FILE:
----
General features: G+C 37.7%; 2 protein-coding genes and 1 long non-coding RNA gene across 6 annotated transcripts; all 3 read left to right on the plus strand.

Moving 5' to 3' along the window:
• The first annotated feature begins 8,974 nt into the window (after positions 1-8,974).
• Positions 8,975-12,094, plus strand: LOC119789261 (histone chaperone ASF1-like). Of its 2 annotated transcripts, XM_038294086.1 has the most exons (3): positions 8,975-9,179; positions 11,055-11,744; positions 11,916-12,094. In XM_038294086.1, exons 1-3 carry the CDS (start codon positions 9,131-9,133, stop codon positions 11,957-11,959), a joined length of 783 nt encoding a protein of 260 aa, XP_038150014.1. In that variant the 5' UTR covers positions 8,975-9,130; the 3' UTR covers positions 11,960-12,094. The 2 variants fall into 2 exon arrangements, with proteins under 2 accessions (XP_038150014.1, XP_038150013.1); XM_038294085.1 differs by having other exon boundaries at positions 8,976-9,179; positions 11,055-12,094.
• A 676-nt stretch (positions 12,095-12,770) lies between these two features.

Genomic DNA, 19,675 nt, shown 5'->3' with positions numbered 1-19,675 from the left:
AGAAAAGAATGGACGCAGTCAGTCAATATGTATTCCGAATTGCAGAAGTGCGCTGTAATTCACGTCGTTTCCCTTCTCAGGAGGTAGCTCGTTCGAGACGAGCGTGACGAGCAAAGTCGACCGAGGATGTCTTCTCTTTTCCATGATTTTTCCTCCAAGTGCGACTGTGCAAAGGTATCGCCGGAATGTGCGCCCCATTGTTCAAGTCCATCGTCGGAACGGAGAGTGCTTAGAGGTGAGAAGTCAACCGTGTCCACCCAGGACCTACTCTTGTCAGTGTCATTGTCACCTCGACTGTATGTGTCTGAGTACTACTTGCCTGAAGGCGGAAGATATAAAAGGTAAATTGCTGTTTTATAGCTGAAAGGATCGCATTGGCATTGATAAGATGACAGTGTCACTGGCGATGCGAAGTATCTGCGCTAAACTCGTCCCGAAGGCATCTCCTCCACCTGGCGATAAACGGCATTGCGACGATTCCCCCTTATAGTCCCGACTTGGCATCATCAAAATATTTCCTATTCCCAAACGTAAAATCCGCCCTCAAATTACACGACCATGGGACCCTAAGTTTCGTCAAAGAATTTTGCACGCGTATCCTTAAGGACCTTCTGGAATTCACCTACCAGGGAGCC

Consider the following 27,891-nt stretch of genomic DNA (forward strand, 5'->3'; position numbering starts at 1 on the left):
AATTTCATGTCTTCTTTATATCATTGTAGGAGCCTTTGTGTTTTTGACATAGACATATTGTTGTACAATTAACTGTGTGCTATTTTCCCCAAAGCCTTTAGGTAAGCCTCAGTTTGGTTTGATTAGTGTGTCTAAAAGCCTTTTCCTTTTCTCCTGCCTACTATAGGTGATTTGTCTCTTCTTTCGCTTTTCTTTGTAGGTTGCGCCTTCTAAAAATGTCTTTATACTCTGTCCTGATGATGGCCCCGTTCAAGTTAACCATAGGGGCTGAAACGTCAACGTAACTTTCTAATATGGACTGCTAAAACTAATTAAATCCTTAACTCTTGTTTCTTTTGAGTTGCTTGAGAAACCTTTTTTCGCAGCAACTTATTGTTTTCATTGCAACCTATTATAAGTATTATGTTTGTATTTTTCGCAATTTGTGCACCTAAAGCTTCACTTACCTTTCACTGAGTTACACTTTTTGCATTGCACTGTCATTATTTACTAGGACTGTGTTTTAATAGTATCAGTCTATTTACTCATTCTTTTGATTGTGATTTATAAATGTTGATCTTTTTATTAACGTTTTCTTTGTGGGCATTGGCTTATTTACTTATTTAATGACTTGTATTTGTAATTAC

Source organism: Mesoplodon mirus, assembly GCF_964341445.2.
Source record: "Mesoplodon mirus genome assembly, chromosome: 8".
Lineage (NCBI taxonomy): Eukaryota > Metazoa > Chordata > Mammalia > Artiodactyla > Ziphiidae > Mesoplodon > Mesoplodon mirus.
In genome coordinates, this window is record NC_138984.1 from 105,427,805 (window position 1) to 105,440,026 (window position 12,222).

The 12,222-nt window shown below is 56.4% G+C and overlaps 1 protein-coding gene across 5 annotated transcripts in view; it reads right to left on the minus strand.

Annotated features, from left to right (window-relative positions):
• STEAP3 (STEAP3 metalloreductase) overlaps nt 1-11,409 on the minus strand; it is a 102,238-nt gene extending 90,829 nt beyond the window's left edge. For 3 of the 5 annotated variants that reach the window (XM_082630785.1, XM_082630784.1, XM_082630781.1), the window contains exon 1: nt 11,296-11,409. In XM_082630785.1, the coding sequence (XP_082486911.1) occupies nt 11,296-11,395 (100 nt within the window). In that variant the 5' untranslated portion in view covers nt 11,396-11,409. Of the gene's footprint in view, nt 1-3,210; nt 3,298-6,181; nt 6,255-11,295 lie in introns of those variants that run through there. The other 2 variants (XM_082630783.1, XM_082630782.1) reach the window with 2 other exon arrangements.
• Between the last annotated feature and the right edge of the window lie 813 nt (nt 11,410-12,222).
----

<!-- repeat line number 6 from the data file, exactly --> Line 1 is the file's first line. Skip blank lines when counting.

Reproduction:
Genomic DNA, 19,675 nt, shown 5'->3' with positions numbered 1-19,675 from the left: